The 2016 Academy Awards, which will be held in late February, will inevitably see white actors and actresses take home all four of the ceremony’s acting awards.
This is an undeniable fact, since all 20 nominees for the men’s and women’s awards (in both lead acting and supporting acting categories) are Caucasian.
Zero minorities were nominated for the acting awards, following a pattern set by 2015’s Oscars (according to the event’s official website) wherein there were also no nominations for non-white actors and actresses. The public has responded to the lack of diversity in many different ways, including a social media backlash featuring “#oscarssowhite” as being a trending topic on social media.
Several celebrities joined in on the frustration with the notoriously old-fashioned committee that voted on the nominees. Director Spike Lee, actor George Clooney and actress Jada Pinkett Smith (whose husband Will failed to receive a nomination for his work in “Concussion”) also proclaimed their disagreement with the lack of color.
But the problem itself seems to have manifested itself deeper into Hollywood than simply the award show. Given the fact that the actors and actresses that were nominated all did exceptional work and are simply trying to progress their careers, the lack of diversity perhaps begins not at the ceremony, but at the inception of the movie being made itself. Other than August’s “Straight Outta Compton”, Michael B. Jordan’s “Creed”, and the aforementioned “Concussion”, there were not really many movies that featured leading actors or actresses of color.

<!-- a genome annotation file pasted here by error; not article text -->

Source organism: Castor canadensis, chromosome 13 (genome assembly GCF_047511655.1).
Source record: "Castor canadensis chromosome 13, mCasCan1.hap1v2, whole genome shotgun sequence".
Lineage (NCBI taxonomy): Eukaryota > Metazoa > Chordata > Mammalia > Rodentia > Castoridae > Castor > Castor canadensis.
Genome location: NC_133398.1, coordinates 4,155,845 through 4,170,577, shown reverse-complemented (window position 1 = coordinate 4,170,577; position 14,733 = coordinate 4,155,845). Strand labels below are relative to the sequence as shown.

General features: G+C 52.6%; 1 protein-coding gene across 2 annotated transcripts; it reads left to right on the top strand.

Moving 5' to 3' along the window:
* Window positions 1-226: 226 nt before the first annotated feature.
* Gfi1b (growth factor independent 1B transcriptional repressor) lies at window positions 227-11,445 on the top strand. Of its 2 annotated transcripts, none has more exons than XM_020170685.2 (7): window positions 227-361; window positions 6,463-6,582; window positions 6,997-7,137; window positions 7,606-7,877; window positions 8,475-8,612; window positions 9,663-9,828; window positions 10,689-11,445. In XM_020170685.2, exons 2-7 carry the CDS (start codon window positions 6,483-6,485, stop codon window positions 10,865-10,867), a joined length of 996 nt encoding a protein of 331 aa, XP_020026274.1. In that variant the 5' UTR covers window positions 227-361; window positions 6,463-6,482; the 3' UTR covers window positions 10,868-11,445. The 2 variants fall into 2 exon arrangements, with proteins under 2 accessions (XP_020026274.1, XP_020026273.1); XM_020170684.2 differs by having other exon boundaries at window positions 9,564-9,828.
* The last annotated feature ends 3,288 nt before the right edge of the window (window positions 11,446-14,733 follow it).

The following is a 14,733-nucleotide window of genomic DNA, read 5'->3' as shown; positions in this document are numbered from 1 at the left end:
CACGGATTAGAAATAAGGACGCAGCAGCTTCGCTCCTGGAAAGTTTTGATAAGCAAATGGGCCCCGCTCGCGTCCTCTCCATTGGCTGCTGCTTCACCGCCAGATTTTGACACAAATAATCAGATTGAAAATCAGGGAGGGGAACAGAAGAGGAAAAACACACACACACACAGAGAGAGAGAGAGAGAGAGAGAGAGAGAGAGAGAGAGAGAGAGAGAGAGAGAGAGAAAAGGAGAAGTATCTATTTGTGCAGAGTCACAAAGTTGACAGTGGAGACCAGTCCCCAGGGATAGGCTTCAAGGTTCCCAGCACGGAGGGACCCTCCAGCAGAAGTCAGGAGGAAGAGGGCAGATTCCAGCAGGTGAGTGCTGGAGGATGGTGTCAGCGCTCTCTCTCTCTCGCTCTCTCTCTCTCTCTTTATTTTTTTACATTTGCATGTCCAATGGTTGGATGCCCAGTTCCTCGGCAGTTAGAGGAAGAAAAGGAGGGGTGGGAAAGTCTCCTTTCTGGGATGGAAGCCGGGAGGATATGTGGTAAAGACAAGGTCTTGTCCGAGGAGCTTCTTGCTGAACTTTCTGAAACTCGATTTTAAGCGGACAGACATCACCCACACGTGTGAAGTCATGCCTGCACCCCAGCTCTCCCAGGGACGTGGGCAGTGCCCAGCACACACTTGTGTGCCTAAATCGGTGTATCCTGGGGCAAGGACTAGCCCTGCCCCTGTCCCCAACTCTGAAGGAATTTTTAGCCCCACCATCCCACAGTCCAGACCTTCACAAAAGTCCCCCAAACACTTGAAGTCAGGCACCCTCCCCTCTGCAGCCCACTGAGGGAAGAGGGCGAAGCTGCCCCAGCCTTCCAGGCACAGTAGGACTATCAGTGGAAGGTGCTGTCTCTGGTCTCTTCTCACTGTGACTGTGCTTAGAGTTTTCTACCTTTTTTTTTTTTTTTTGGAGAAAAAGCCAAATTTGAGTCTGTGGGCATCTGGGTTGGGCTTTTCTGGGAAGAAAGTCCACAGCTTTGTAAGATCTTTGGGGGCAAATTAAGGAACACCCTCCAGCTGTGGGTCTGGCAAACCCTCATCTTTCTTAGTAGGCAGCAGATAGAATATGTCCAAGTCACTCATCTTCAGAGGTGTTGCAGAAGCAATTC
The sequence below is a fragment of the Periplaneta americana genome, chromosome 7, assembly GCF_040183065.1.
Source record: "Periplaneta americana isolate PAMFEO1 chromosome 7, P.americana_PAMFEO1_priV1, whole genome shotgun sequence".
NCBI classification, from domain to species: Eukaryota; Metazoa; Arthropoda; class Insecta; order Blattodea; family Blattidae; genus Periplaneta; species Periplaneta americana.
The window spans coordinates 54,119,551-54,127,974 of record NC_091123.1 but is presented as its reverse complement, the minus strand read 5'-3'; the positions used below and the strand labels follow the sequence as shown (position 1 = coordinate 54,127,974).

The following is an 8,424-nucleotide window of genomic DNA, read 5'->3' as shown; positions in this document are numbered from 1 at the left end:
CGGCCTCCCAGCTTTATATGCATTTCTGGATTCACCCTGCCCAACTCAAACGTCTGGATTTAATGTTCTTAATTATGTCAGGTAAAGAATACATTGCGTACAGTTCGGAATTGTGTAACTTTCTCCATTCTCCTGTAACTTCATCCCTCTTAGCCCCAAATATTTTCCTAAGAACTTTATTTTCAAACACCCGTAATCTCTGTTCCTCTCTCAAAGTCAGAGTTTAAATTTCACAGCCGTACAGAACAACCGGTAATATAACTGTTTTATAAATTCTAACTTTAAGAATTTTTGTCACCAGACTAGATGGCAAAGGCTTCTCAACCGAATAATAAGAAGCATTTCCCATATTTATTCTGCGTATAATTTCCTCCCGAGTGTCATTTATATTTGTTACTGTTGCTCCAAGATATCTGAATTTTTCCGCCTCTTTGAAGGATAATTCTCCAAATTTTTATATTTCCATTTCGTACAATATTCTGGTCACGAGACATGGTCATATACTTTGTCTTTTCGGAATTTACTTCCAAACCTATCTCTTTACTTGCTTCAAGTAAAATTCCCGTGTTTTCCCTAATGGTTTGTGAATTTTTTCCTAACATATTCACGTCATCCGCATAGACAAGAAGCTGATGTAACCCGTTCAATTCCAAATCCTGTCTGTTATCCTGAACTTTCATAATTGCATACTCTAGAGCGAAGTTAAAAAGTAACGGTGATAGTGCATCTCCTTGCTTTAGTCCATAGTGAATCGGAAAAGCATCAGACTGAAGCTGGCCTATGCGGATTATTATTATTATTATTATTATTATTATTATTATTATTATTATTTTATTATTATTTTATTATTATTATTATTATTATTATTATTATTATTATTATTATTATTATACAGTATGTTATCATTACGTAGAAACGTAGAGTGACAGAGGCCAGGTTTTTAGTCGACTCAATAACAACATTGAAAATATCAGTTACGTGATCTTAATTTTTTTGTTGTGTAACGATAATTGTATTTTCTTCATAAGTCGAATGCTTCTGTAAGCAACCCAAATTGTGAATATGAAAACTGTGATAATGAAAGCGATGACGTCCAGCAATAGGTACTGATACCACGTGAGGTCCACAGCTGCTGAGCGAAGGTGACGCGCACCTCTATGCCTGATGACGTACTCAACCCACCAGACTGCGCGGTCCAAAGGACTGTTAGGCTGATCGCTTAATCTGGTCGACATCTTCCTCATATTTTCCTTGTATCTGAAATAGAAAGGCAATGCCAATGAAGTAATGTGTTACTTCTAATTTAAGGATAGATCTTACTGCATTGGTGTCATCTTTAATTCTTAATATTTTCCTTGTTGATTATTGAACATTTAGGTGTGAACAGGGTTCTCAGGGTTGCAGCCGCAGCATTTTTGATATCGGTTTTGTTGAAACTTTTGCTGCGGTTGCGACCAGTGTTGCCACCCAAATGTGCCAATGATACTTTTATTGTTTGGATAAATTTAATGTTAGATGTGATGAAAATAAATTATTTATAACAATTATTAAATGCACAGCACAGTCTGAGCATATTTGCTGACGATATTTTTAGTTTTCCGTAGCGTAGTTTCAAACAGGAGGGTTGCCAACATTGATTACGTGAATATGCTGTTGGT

And movies that theoretically “should” have featured diverse casts sometimes “white-washed” the casting of these roles in the first place. Two 2015 movies in particular, “Pan” and “Aloha”, cast white actresses in roles that, due to source material and continuity respectively, were expected to go to certain ethnicities. During a year that progressed the idea of African-American leading men and women so profusely in some regards (like John Boyega’s noteworthy performance in “Star Wars: The Force Awakens”), it is sad to see such progression stifled.
All of this being said, it is of course not expected that actors and actresses of color be cast in roles just because of their race. And it is not any white performer’s fault that this issue was supplanted itself into the cinematic landscape. It is irrevocably a difficult task for studios to cast their bigger roles, especially considering that certain roles are “supposed” to be played by certain races or nationalities. It is near-impossible for filmmakers, and award-show voters, to stress diversity while also reassuring audiences that skin color doesn’t matter. But this delicate subject does not excuse Hollywood from mistreating whole races of people indirectly. Going forward, movie fans can only hope that all performers are given the respect that they deserve.